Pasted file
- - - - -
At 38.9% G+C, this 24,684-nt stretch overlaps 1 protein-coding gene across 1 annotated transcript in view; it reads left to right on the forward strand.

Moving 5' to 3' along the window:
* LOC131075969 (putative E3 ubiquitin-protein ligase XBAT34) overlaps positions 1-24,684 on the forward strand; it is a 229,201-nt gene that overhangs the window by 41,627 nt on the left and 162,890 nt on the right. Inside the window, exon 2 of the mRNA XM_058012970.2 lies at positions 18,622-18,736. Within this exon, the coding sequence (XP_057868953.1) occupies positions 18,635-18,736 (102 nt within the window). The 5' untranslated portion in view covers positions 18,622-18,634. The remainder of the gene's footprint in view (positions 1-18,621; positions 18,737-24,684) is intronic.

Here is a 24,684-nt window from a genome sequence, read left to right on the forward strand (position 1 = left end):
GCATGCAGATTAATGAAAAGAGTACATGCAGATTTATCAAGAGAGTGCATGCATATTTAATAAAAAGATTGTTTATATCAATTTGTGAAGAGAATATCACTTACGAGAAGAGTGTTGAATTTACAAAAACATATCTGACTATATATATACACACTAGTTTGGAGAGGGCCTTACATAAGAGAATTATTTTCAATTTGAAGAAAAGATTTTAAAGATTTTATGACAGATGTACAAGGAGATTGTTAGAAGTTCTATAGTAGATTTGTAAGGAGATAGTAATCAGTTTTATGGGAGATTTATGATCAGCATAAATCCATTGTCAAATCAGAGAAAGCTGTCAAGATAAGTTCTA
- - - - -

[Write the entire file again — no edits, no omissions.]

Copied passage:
At 38.9% G+C, this 24,684-nt stretch overlaps 1 protein-coding gene across 1 annotated transcript in view; it reads left to right on the forward strand.

Moving 5' to 3' along the window:
* LOC131075969 (putative E3 ubiquitin-protein ligase XBAT34) overlaps positions 1-24,684 on the forward strand; it is a 229,201-nt gene that overhangs the window by 41,627 nt on the left and 162,890 nt on the right. Inside the window, exon 2 of the mRNA XM_058012970.2 lies at positions 18,622-18,736. Within this exon, the coding sequence (XP_057868953.1) occupies positions 18,635-18,736 (102 nt within the window). The 5' untranslated portion in view covers positions 18,622-18,634. The remainder of the gene's footprint in view (positions 1-18,621; positions 18,737-24,684) is intronic.

Here is a 24,684-nt window from a genome sequence, read left to right on the forward strand (position 1 = left end):
GCATGCAGATTAATGAAAAGAGTACATGCAGATTTATCAAGAGAGTGCATGCATATTTAATAAAAAGATTGTTTATATCAATTTGTGAAGAGAATATCACTTACGAGAAGAGTGTTGAATTTACAAAAACATATCTGACTATATATATACACACTAGTTTGGAGAGGGCCTTACATAAGAGAATTATTTTCAATTTGAAGAAAAGATTTTAAAGATTTTATGACAGATGTACAAGGAGATTGTTAGAAGTTCTATAGTAGATTTGTAAGGAGATAGTAATCAGTTTTATGGGAGATTTATGATCAGCATAAATCCATTGTCAAATCAGAGAAAGCTGTCAAGATAAGTTCTA